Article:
French-speaking hackers steal at least $11M from banks
Threat actor dubbed OPERA1ER carried over 30 attacks, netting no less than $11 million from dozens of organizations.
OPERA1ER, a French-speaking threat actor uncovered by cybersecurity firm Group-IB, carried out dozens of successful attacks, primarily against banks, financial services, and telecommunication companies in Africa.
According to the researchers, the gang behind OPERA1ER stole at least $11M. However, the latter number is considered a conservative estimate as the amount of stolen wealth may be as high as $30M.
The attack operators have developed a vast network to withdraw stolen cash. For example, one attack involved a network of 400 mule accounts to facilitate fraudulent withdrawals.
The researchers discovered that OPERA1ER’s attacks started in 2018 and continued well into 2022. Affected organizations operate in Ivory Coast, Mali, Burkina Faso, Benin, Cameroon, Bangladesh, Gabon, Niger, Nigeria, Paraguay, Senegal, Sierra Leone, Uganda, Togo, and Argentina.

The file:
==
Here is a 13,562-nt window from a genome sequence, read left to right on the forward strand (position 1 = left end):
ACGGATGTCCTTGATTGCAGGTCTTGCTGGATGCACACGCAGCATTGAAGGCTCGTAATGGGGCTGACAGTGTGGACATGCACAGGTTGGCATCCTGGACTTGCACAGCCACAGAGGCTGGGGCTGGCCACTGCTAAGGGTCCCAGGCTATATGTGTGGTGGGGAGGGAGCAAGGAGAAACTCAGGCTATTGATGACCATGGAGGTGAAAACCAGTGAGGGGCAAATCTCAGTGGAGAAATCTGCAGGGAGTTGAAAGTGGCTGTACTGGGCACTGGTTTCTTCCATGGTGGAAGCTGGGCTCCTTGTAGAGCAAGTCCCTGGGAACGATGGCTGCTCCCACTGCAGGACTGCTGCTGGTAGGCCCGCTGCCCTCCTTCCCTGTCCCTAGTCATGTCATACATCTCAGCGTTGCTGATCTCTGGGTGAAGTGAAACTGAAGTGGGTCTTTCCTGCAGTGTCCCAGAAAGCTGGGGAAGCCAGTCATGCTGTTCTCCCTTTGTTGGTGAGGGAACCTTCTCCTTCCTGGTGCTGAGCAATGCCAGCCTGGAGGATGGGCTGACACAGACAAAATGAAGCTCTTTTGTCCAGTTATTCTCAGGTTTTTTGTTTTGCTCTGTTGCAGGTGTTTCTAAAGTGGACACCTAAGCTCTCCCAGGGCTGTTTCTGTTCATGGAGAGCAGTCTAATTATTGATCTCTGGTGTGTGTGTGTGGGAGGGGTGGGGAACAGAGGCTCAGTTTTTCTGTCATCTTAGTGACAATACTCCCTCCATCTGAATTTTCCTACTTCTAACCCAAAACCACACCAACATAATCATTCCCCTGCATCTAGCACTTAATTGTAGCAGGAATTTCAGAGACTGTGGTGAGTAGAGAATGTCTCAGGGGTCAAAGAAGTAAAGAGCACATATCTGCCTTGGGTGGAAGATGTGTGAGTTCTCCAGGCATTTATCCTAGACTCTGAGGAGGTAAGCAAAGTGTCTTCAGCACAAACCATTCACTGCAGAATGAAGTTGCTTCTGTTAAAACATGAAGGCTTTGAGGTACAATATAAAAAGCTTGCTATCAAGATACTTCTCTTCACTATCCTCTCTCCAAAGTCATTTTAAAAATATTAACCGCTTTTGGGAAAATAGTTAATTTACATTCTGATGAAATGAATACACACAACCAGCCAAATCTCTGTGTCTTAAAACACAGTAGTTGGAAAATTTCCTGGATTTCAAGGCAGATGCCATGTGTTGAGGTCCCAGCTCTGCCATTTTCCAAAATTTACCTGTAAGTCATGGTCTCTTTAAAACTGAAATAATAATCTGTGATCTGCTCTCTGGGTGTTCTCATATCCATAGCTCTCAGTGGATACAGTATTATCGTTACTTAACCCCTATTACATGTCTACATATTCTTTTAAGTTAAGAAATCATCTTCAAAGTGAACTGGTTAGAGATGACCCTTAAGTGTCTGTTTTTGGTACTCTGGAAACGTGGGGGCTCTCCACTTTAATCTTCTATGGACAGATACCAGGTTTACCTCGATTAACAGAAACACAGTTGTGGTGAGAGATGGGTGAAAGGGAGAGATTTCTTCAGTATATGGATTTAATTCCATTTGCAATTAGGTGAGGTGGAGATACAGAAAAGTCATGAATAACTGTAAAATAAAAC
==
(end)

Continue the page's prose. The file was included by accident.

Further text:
“Many of the victims identified were successfully attacked twice, and their infrastructure was then used to attack other organizations,” researchers said.
Threat actors behind the operation used malware and hacking tools found on the dark web in tandem with red teaming software such as Cobalt Strike and Metasploit.
“Because the gang relies solely on public tools, they have to think outside the box: in one incident […] OPERA1ER used an antivirus update server deployed in the infrastructure as a pivoting point,” researchers said.
The hackers behind the operation are also in no rush. According to the report, threat actors infect the victim’s system for three months to a year before proceeding to the actual theft.
The time in systems is spent collecting internal documentation to use in further phishing attacks. Threat actors also studied how banks move money around to cash out stolen funds without ringing alarm bells.
Researchers claim that the operators extensively researched their victims, as most of them used a complex three-tiered digital money platform. To compromise those systems, the operators had to have extensive knowledge about key people and operations.
“The gang could have obtained this knowledge directly from the insiders or themselves by slowly and carefully inching their way into the targeted systems,” researchers said.
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